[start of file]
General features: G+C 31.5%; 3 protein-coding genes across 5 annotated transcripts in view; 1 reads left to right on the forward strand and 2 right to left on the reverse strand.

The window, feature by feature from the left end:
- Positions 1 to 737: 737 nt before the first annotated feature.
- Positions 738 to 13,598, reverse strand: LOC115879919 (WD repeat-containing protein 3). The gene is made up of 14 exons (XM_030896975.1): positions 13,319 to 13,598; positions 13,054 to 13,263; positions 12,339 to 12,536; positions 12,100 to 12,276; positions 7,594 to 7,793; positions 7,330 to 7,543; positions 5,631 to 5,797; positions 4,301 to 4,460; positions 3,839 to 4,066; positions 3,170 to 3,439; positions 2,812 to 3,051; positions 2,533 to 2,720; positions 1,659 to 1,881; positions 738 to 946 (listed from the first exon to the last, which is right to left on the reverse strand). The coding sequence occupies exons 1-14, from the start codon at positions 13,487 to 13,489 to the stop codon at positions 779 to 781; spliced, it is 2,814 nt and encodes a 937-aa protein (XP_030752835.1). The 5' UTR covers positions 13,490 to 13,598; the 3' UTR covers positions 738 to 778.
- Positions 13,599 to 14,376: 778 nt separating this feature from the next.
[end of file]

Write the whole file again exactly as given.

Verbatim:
General features: G+C 31.5%; 3 protein-coding genes across 5 annotated transcripts in view; 1 reads left to right on the forward strand and 2 right to left on the reverse strand.

The window, feature by feature from the left end:
- Positions 1 to 737: 737 nt before the first annotated feature.
- Positions 738 to 13,598, reverse strand: LOC115879919 (WD repeat-containing protein 3). The gene is made up of 14 exons (XM_030896975.1): positions 13,319 to 13,598; positions 13,054 to 13,263; positions 12,339 to 12,536; positions 12,100 to 12,276; positions 7,594 to 7,793; positions 7,330 to 7,543; positions 5,631 to 5,797; positions 4,301 to 4,460; positions 3,839 to 4,066; positions 3,170 to 3,439; positions 2,812 to 3,051; positions 2,533 to 2,720; positions 1,659 to 1,881; positions 738 to 946 (listed from the first exon to the last, which is right to left on the reverse strand). The coding sequence occupies exons 1-14, from the start codon at positions 13,487 to 13,489 to the stop codon at positions 779 to 781; spliced, it is 2,814 nt and encodes a 937-aa protein (XP_030752835.1). The 5' UTR covers positions 13,490 to 13,598; the 3' UTR covers positions 738 to 778.
- Positions 13,599 to 14,376: 778 nt separating this feature from the next.